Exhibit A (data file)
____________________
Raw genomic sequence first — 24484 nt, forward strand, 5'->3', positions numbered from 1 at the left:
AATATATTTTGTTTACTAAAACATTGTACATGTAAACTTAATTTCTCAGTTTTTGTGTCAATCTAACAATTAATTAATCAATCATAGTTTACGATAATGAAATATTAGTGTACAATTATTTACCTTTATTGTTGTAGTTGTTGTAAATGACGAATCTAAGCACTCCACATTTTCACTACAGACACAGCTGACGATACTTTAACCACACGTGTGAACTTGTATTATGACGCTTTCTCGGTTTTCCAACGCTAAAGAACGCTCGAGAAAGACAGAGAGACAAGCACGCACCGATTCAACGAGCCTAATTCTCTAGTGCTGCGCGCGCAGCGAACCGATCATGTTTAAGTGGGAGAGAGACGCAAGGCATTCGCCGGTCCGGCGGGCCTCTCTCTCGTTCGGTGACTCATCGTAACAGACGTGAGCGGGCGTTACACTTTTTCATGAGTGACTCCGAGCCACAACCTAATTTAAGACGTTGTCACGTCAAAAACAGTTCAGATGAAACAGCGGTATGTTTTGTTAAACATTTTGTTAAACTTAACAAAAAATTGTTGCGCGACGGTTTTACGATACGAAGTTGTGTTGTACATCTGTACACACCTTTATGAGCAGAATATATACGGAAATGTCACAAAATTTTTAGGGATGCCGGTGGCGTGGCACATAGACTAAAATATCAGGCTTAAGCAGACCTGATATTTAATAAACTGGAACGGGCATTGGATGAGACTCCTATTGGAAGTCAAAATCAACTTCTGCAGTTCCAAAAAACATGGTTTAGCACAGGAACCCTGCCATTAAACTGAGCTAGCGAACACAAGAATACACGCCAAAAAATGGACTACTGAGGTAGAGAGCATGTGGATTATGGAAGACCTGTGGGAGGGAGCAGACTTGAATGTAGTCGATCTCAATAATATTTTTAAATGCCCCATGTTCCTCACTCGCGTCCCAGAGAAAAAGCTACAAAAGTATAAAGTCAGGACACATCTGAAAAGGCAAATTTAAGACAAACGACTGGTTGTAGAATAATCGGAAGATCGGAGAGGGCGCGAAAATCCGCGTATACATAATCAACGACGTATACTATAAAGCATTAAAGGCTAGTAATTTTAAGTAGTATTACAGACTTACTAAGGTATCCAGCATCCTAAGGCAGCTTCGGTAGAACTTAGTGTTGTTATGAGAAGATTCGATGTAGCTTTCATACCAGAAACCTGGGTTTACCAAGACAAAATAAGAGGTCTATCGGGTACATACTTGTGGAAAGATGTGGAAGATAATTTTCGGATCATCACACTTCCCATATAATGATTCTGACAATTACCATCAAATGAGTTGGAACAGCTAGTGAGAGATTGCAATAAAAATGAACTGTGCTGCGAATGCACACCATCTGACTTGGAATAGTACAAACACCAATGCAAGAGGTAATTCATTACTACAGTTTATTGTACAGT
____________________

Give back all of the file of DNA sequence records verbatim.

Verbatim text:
Raw genomic sequence first — 24484 nt, forward strand, 5'->3', positions numbered from 1 at the left:
AATATATTTTGTTTACTAAAACATTGTACATGTAAACTTAATTTCTCAGTTTTTGTGTCAATCTAACAATTAATTAATCAATCATAGTTTACGATAATGAAATATTAGTGTACAATTATTTACCTTTATTGTTGTAGTTGTTGTAAATGACGAATCTAAGCACTCCACATTTTCACTACAGACACAGCTGACGATACTTTAACCACACGTGTGAACTTGTATTATGACGCTTTCTCGGTTTTCCAACGCTAAAGAACGCTCGAGAAAGACAGAGAGACAAGCACGCACCGATTCAACGAGCCTAATTCTCTAGTGCTGCGCGCGCAGCGAACCGATCATGTTTAAGTGGGAGAGAGACGCAAGGCATTCGCCGGTCCGGCGGGCCTCTCTCTCGTTCGGTGACTCATCGTAACAGACGTGAGCGGGCGTTACACTTTTTCATGAGTGACTCCGAGCCACAACCTAATTTAAGACGTTGTCACGTCAAAAACAGTTCAGATGAAACAGCGGTATGTTTTGTTAAACATTTTGTTAAACTTAACAAAAAATTGTTGCGCGACGGTTTTACGATACGAAGTTGTGTTGTACATCTGTACACACCTTTATGAGCAGAATATATACGGAAATGTCACAAAATTTTTAGGGATGCCGGTGGCGTGGCACATAGACTAAAATATCAGGCTTAAGCAGACCTGATATTTAATAAACTGGAACGGGCATTGGATGAGACTCCTATTGGAAGTCAAAATCAACTTCTGCAGTTCCAAAAAACATGGTTTAGCACAGGAACCCTGCCATTAAACTGAGCTAGCGAACACAAGAATACACGCCAAAAAATGGACTACTGAGGTAGAGAGCATGTGGATTATGGAAGACCTGTGGGAGGGAGCAGACTTGAATGTAGTCGATCTCAATAATATTTTTAAATGCCCCATGTTCCTCACTCGCGTCCCAGAGAAAAAGCTACAAAAGTATAAAGTCAGGACACATCTGAAAAGGCAAATTTAAGACAAACGACTGGTTGTAGAATAATCGGAAGATCGGAGAGGGCGCGAAAATCCGCGTATACATAATCAACGACGTATACTATAAAGCATTAAAGGCTAGTAATTTTAAGTAGTATTACAGACTTACTAAGGTATCCAGCATCCTAAGGCAGCTTCGGTAGAACTTAGTGTTGTTATGAGAAGATTCGATGTAGCTTTCATACCAGAAACCTGGGTTTACCAAGACAAAATAAGAGGTCTATCGGGTACATACTTGTGGAAAGATGTGGAAGATAATTTTCGGATCATCACACTTCCCATATAATGATTCTGACAATTACCATCAAATGAGTTGGAACAGCTAGTGAGAGATTGCAATAAAAATGAACTGTGCTGCGAATGCACACCATCTGACTTGGAATAGTACAAACACCAATGCAAGAGGTAATTCATTACTACAGTTTATTGTACAGT